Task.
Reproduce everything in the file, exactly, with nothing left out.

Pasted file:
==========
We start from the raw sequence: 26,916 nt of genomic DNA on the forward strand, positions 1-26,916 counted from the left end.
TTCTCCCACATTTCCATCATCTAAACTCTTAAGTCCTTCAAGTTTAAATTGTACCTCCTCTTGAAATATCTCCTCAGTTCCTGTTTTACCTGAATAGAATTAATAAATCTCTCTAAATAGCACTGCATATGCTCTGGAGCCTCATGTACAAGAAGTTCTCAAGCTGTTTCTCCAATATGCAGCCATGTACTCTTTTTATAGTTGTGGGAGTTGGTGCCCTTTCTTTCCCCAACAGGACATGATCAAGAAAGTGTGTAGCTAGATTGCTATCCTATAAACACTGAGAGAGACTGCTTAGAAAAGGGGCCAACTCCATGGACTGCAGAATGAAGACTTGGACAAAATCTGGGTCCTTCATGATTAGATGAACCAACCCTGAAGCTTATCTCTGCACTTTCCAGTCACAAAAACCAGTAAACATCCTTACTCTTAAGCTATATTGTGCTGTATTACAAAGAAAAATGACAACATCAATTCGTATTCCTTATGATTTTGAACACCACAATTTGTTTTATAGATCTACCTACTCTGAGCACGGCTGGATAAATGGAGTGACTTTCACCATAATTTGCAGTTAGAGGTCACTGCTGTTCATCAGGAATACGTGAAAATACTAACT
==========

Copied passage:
We start from the raw sequence: 26,916 nt of genomic DNA on the forward strand, positions 1-26,916 counted from the left end.
TTCTCCCACATTTCCATCATCTAAACTCTTAAGTCCTTCAAGTTTAAATTGTACCTCCTCTTGAAATATCTCCTCAGTTCCTGTTTTACCTGAATAGAATTAATAAATCTCTCTAAATAGCACTGCATATGCTCTGGAGCCTCATGTACAAGAAGTTCTCAAGCTGTTTCTCCAATATGCAGCCATGTACTCTTTTTATAGTTGTGGGAGTTGGTGCCCTTTCTTTCCCCAACAGGACATGATCAAGAAAGTGTGTAGCTAGATTGCTATCCTATAAACACTGAGAGAGACTGCTTAGAAAAGGGGCCAACTCCATGGACTGCAGAATGAAGACTTGGACAAAATCTGGGTCCTTCATGATTAGATGAACCAACCCTGAAGCTTATCTCTGCACTTTCCAGTCACAAAAACCAGTAAACATCCTTACTCTTAAGCTATATTGTGCTGTATTACAAAGAAAAATGACAACATCAATTCGTATTCCTTATGATTTTGAACACCACAATTTGTTTTATAGATCTACCTACTCTGAGCACGGCTGGATAAATGGAGTGACTTTCACCATAATTTGCAGTTAGAGGTCACTGCTGTTCATCAGGAATACGTGAAAATACTAACT